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Cara Sur was formed in 2011 as a partnership between two couples inspired to revive ancestral vines and produce wines from traditional Argentine varietals. Sebastián Zuccardi and Marcela Manini teamed up with Nuria Año Gargiulo and Pancho Burgallo, an avid mountaineering couple who live in Barreal, in the Calingasta Valley of San Juan, north of Mendoza. They produce wines from 80 year old vines of Moscatel, Moscatel Negro, Bonarda Piedmontese, and Criolla Chica (the Argentine iteration of Pais). The vines are Parral trained, a ceiling-trellised system that provides shade and maximizes airflow. The vineyard sits alongside the Los Patos River on stony soil at 1500 meters above sea level. The Cara Sur wines are made in a tiny winery next to Pancho and Nuria’s home where they produce small quantities with minimal intervention. Sebastian and Marcela regularly make the trip north to work alongside Pancho and Nuria. The quartet are producing some of the most unique wines from one of the most underrated microclimates of Argentina. Cara Sur translates to South Face and refers to the more challenging approach to Cerro Mercedario one of Argentina’s tallest peaks, which can be seen from Barreal.
This very hot and arid region produces fine red wines from Bonarda, Syrah and Malbec and solid, fruity white wines from Pinot grigio, Viognier and Chardonnay.
With hundreds of red grape varieties to choose from, winemakers have the freedom to create a virtually endless assortment of blended red wines. In many European regions, strict laws are in place determining the set of varieties that may be used, but in the New World, experimentation is permitted and encouraged resulting in a wide variety of red wine styles. Blending can be utilized to enhance balance or create complexity, lending different layers of flavors and aromas. For example, a red wine blend variety that creates a fruity and full-bodied wine would do well combined with one that is naturally high in acidity and tannins. Sometimes small amounts of a particular variety are added to boost color or aromatics. Blending can take place before or after fermentation, with the latter, more popular option giving more control to the winemaker over the final qualities of the wine.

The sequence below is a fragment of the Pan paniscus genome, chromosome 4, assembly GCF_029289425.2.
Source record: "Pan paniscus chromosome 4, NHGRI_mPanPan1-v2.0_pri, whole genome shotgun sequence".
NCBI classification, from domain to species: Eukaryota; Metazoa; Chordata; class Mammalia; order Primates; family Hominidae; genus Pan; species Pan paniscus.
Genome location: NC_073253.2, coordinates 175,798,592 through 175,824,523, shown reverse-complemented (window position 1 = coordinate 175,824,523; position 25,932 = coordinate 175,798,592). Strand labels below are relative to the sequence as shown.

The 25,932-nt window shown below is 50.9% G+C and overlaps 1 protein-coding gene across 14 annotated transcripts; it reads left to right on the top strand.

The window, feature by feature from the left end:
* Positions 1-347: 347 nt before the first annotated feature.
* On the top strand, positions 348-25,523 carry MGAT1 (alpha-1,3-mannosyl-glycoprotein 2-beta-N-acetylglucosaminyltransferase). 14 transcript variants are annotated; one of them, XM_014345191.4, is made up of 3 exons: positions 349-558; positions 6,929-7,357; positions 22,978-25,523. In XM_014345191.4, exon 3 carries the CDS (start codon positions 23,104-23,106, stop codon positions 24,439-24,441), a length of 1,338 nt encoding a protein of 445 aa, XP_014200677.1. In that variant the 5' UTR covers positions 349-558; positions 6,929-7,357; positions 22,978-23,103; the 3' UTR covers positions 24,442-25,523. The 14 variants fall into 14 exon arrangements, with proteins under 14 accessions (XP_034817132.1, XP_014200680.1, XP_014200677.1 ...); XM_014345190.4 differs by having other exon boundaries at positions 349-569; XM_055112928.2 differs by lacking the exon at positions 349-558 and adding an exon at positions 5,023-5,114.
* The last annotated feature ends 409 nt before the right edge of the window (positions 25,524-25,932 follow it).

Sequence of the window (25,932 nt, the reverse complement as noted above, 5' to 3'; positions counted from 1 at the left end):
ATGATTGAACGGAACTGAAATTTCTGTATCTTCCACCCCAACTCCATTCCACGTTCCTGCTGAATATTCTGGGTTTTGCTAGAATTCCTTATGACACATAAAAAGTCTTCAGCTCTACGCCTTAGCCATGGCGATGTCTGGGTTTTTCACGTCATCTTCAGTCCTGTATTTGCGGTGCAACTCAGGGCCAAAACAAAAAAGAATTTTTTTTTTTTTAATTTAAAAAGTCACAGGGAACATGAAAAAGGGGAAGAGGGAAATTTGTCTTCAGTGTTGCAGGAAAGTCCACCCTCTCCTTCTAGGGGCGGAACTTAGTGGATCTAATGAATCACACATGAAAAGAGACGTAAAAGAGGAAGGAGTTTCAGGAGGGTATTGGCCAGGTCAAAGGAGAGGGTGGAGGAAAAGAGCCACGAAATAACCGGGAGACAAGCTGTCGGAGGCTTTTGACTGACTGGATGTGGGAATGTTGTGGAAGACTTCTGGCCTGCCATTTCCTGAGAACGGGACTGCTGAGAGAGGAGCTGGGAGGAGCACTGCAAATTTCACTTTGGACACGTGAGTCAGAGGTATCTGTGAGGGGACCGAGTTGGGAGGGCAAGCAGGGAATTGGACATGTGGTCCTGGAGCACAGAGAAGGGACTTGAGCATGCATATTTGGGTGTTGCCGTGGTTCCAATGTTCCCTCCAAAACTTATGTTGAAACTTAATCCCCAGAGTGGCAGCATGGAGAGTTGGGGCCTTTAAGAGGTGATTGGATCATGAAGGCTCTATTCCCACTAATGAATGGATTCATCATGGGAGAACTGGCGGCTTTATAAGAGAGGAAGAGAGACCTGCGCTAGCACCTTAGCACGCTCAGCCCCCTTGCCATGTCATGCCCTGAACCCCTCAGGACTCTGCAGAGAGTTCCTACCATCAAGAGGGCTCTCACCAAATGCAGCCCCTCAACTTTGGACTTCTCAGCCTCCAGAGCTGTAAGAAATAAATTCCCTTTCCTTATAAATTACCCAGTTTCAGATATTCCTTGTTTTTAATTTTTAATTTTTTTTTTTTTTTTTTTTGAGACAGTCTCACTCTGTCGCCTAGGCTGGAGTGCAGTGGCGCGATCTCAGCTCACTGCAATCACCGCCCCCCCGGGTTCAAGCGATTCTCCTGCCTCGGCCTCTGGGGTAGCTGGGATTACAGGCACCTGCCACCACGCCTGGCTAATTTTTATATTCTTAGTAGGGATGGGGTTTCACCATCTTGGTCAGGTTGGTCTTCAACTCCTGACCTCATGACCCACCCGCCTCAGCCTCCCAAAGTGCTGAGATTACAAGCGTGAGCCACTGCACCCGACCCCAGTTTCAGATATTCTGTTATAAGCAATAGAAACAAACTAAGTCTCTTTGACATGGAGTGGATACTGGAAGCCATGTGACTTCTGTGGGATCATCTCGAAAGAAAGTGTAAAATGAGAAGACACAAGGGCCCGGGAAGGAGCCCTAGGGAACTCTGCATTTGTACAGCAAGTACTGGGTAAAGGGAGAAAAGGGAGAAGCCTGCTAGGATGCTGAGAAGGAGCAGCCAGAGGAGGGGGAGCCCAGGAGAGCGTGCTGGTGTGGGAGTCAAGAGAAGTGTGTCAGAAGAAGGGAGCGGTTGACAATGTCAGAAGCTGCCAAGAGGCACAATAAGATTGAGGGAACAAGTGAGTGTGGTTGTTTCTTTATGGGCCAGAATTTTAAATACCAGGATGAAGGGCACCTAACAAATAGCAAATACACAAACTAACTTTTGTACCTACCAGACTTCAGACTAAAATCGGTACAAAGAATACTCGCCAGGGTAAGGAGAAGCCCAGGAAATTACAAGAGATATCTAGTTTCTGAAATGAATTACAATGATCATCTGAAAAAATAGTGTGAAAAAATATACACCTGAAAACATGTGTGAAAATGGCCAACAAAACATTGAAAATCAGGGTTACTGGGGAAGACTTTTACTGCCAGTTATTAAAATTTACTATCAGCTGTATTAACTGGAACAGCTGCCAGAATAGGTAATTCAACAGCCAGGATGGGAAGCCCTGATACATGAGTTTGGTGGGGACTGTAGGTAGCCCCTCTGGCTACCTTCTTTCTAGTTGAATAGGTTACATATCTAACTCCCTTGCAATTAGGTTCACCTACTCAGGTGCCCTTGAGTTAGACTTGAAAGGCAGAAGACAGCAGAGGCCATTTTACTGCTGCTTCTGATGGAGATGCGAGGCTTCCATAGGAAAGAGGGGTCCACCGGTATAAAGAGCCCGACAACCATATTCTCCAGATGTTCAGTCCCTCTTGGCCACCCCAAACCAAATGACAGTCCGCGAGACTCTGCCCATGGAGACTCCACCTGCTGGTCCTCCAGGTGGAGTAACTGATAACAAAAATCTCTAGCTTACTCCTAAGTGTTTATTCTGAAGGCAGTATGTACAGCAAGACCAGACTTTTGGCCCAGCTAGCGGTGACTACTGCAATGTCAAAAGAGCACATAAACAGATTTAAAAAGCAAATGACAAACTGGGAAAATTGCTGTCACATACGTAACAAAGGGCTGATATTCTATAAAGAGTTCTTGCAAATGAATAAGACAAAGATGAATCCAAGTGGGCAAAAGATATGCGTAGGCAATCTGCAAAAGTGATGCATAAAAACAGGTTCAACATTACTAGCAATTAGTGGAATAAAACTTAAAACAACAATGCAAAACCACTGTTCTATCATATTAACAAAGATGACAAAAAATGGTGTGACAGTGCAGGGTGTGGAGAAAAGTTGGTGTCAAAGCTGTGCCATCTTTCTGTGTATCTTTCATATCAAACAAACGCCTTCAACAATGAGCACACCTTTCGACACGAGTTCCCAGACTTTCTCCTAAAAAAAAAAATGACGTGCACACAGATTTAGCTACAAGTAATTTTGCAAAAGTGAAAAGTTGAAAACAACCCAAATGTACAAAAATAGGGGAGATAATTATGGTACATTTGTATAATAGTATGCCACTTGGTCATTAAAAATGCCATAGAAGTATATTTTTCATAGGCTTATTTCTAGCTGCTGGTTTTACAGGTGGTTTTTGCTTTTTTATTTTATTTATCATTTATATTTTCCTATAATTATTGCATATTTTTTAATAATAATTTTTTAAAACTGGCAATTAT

How to Serve Red Wine
A common piece of advice is to serve red wine at “room temperature,” but this suggestion is imprecise. After all, room temperature in January is likely to be quite different than in August, even considering the possible effect of central heating and air conditioning systems. The proper temperature to aim for is 55° F to 60° F for lighter-bodied reds and 60° F to 65° F for fuller-bodied wines.
How Long Does Red Wine Last?
Once opened and re-corked, a bottle stored in a cool, dark environment (like your fridge) will stay fresh and nicely drinkable for a day or two. There are products available that can extend that period by a couple of days. As for unopened bottles, optimal storage means keeping them on their sides in a moderately humid environment at about 57° F. Red wines stored in this manner will stay good – and possibly improve – for anywhere from one year to multiple decades. Assessing how long to hold on to a bottle is a complicated science. If you are planning long-term storage of your reds, seek the advice of a wine professional.